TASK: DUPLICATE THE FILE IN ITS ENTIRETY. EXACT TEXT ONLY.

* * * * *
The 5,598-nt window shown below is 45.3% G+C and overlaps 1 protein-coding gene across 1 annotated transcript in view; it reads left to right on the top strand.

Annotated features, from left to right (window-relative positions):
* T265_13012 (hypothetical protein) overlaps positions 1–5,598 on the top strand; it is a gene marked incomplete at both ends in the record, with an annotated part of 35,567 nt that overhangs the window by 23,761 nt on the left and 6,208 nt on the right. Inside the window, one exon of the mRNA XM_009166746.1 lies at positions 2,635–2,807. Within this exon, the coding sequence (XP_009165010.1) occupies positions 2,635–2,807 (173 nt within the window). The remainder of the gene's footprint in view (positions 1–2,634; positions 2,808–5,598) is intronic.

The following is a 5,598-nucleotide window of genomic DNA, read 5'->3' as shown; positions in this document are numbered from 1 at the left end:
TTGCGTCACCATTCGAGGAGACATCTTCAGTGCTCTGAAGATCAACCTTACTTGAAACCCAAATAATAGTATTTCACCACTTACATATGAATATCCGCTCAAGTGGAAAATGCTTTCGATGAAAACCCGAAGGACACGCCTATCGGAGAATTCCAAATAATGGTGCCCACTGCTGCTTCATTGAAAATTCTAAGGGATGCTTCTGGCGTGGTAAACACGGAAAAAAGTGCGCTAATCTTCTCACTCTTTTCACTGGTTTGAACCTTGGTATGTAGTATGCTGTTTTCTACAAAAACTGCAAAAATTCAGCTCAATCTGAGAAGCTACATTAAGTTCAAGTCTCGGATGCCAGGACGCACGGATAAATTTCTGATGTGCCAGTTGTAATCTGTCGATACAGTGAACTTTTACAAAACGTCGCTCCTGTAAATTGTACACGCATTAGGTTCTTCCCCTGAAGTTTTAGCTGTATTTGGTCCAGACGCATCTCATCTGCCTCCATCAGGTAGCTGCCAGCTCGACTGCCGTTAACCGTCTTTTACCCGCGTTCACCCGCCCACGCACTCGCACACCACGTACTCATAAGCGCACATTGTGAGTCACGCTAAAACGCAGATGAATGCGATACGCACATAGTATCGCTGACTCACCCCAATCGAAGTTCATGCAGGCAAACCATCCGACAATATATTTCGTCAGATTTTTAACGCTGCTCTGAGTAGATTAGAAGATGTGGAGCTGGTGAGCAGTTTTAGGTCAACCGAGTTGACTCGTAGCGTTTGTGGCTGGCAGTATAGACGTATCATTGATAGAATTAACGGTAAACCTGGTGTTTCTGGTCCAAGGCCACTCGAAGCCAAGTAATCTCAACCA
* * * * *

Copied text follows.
The 5,598-nt window shown below is 45.3% G+C and overlaps 1 protein-coding gene across 1 annotated transcript in view; it reads left to right on the top strand.

Annotated features, from left to right (window-relative positions):
* T265_13012 (hypothetical protein) overlaps positions 1–5,598 on the top strand; it is a gene marked incomplete at both ends in the record, with an annotated part of 35,567 nt that overhangs the window by 23,761 nt on the left and 6,208 nt on the right. Inside the window, one exon of the mRNA XM_009166746.1 lies at positions 2,635–2,807. Within this exon, the coding sequence (XP_009165010.1) occupies positions 2,635–2,807 (173 nt within the window). The remainder of the gene's footprint in view (positions 1–2,634; positions 2,808–5,598) is intronic.

The following is a 5,598-nucleotide window of genomic DNA, read 5'->3' as shown; positions in this document are numbered from 1 at the left end:
TTGCGTCACCATTCGAGGAGACATCTTCAGTGCTCTGAAGATCAACCTTACTTGAAACCCAAATAATAGTATTTCACCACTTACATATGAATATCCGCTCAAGTGGAAAATGCTTTCGATGAAAACCCGAAGGACACGCCTATCGGAGAATTCCAAATAATGGTGCCCACTGCTGCTTCATTGAAAATTCTAAGGGATGCTTCTGGCGTGGTAAACACGGAAAAAAGTGCGCTAATCTTCTCACTCTTTTCACTGGTTTGAACCTTGGTATGTAGTATGCTGTTTTCTACAAAAACTGCAAAAATTCAGCTCAATCTGAGAAGCTACATTAAGTTCAAGTCTCGGATGCCAGGACGCACGGATAAATTTCTGATGTGCCAGTTGTAATCTGTCGATACAGTGAACTTTTACAAAACGTCGCTCCTGTAAATTGTACACGCATTAGGTTCTTCCCCTGAAGTTTTAGCTGTATTTGGTCCAGACGCATCTCATCTGCCTCCATCAGGTAGCTGCCAGCTCGACTGCCGTTAACCGTCTTTTACCCGCGTTCACCCGCCCACGCACTCGCACACCACGTACTCATAAGCGCACATTGTGAGTCACGCTAAAACGCAGATGAATGCGATACGCACATAGTATCGCTGACTCACCCCAATCGAAGTTCATGCAGGCAAACCATCCGACAATATATTTCGTCAGATTTTTAACGCTGCTCTGAGTAGATTAGAAGATGTGGAGCTGGTGAGCAGTTTTAGGTCAACCGAGTTGACTCGTAGCGTTTGTGGCTGGCAGTATAGACGTATCATTGATAGAATTAACGGTAAACCTGGTGTTTCTGGTCCAAGGCCACTCGAAGCCAAGTAATCTCAACCA